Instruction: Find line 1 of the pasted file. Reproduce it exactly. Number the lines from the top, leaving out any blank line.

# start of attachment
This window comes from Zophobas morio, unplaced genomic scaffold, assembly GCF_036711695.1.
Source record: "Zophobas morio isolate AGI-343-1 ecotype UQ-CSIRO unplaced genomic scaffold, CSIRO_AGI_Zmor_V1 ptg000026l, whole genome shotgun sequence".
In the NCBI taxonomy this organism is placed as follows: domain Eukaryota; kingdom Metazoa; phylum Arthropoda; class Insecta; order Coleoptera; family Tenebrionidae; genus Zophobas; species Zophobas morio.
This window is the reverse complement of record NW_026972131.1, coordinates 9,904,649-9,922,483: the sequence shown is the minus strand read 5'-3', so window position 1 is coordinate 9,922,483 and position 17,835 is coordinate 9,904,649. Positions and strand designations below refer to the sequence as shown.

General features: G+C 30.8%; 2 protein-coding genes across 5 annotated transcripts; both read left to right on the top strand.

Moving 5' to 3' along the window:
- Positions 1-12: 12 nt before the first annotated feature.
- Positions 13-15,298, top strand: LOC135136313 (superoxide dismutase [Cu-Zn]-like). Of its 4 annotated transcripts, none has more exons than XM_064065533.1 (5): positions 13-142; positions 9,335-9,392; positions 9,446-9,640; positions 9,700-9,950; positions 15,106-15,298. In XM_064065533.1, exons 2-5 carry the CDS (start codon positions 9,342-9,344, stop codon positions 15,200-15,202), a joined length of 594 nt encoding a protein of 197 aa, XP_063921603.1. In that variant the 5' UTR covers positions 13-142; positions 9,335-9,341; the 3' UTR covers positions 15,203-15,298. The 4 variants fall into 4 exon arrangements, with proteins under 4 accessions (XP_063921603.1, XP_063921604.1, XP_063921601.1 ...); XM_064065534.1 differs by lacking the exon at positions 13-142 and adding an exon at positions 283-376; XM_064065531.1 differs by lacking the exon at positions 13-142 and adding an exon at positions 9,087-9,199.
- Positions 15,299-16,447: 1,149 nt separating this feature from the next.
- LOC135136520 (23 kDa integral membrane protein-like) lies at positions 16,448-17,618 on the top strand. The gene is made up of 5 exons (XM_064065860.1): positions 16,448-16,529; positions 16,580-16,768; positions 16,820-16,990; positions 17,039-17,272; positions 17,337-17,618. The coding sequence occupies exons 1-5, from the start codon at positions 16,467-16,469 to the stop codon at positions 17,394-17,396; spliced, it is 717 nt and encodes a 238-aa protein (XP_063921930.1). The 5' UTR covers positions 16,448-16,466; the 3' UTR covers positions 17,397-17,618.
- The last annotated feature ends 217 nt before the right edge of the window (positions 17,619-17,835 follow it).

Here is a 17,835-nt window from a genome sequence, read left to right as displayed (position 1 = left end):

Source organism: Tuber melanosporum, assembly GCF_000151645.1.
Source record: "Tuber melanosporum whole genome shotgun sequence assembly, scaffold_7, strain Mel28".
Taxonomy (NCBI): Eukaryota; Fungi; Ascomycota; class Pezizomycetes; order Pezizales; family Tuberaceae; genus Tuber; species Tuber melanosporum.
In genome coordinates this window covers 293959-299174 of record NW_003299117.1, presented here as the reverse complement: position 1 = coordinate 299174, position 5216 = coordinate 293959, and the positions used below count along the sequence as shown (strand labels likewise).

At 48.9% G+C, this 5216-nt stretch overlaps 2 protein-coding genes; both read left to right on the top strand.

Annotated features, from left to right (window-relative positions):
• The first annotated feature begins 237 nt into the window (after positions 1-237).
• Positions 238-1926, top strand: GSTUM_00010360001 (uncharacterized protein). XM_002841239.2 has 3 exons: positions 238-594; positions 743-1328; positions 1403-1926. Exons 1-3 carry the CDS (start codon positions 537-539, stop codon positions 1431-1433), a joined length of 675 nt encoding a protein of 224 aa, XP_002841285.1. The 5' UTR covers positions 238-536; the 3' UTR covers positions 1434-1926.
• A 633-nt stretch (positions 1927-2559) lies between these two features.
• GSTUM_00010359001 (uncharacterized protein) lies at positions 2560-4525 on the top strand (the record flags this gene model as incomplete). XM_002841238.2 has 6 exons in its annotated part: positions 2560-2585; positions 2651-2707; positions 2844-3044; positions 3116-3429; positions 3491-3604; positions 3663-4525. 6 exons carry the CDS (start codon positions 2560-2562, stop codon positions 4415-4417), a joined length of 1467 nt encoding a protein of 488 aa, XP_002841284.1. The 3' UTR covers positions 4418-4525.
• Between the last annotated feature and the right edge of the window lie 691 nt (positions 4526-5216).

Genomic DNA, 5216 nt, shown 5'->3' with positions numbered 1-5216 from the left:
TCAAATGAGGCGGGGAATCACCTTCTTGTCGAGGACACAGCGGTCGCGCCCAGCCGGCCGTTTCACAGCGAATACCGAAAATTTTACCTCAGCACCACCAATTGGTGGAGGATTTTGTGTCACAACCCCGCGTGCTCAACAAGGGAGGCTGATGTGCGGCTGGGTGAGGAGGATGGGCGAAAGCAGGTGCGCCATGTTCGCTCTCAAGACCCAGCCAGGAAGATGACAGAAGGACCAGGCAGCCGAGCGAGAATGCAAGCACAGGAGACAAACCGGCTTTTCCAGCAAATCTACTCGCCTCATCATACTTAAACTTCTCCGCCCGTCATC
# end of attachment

This window comes from Zophobas morio, unplaced genomic scaffold, assembly GCF_036711695.1.